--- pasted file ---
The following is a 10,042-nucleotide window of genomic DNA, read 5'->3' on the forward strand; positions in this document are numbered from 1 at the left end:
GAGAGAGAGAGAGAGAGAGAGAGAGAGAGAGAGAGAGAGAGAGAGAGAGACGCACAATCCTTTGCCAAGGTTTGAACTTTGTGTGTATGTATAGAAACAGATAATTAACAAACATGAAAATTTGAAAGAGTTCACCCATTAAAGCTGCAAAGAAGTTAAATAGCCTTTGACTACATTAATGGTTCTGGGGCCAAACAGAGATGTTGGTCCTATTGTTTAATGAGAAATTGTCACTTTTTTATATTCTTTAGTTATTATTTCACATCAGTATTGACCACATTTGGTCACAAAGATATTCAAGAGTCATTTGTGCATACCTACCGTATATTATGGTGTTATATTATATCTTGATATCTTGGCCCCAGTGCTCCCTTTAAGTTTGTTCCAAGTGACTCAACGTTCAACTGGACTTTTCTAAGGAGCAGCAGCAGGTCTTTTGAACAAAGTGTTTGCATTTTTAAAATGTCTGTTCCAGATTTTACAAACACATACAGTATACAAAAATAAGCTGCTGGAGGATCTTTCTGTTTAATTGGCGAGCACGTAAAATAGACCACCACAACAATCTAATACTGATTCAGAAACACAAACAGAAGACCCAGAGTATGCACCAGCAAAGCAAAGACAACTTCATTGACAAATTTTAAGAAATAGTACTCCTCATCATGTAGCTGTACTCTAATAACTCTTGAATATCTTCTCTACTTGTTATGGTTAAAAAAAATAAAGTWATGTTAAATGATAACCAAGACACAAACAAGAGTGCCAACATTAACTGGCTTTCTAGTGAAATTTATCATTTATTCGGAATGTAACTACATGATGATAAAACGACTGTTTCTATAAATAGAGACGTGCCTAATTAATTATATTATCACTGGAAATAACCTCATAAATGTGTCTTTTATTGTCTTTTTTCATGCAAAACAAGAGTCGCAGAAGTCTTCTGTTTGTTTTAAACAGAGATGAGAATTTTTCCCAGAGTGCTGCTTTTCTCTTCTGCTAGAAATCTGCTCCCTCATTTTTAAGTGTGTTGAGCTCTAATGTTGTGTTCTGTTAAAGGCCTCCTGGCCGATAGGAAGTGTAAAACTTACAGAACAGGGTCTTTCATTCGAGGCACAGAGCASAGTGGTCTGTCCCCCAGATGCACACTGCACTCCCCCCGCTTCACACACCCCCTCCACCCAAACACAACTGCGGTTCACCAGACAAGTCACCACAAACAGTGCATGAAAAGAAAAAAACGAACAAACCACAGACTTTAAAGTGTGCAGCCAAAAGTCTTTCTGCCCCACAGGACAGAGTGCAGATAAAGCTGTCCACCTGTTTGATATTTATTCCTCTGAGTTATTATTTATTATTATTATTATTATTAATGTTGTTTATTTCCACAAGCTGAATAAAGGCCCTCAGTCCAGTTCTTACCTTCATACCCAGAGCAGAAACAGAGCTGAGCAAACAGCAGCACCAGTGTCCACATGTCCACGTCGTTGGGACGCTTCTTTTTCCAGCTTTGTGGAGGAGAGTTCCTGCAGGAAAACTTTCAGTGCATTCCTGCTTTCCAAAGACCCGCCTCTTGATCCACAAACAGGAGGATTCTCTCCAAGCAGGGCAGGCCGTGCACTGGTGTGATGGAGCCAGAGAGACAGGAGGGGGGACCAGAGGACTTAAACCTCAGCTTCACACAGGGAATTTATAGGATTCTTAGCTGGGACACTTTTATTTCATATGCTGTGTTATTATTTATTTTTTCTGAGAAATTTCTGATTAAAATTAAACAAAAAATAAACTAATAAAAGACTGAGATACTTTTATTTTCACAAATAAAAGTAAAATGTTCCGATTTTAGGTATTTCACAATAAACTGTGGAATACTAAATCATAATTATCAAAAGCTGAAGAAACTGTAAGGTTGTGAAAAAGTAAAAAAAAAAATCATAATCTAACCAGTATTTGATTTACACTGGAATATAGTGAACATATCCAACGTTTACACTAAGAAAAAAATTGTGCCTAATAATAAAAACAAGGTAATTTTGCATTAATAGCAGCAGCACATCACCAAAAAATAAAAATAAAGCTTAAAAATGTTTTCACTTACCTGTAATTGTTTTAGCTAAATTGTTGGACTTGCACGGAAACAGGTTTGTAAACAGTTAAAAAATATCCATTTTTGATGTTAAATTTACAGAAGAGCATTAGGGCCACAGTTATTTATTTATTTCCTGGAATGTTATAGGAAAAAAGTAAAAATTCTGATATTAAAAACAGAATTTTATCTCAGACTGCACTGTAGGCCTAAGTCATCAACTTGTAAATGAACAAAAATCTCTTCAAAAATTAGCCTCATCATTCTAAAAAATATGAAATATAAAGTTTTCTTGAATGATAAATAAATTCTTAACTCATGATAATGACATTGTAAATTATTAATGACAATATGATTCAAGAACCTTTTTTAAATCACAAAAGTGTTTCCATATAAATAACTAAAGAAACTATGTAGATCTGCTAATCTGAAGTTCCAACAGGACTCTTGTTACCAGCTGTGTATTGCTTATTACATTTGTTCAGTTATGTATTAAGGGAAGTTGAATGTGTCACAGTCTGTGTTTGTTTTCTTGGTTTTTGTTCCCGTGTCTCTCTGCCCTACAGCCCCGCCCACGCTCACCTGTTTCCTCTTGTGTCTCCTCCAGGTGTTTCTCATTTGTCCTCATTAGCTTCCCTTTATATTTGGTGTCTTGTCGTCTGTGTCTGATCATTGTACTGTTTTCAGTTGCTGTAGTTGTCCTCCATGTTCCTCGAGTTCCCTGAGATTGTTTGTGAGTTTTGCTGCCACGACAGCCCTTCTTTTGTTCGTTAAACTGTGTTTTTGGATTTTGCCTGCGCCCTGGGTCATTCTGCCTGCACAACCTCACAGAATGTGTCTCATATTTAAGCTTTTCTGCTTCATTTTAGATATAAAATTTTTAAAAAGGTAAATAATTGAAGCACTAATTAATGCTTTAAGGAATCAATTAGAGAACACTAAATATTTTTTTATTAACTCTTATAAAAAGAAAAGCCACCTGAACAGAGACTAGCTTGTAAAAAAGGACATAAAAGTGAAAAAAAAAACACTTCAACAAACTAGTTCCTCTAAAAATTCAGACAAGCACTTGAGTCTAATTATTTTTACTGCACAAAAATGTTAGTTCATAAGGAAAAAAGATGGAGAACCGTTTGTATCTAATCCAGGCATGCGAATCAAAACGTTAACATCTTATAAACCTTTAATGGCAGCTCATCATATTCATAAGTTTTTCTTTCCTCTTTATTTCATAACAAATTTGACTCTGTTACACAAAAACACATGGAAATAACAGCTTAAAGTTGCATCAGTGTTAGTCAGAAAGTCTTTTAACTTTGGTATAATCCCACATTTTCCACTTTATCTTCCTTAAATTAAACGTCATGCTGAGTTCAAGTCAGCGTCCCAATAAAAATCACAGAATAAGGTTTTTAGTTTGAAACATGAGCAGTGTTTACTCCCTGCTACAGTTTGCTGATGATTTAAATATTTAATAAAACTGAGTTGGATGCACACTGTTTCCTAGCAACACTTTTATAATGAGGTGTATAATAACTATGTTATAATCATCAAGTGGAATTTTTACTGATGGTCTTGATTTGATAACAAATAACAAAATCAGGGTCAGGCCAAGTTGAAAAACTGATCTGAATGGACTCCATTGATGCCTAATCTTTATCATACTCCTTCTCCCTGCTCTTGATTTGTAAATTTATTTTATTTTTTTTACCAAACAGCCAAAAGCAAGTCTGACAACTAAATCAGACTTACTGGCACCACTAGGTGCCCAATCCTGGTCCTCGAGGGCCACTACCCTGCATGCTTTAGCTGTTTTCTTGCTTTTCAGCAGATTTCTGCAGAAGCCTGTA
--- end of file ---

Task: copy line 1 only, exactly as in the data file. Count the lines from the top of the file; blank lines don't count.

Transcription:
The following is a 10,042-nucleotide window of genomic DNA, read 5'->3' on the forward strand; positions in this document are numbered from 1 at the left end: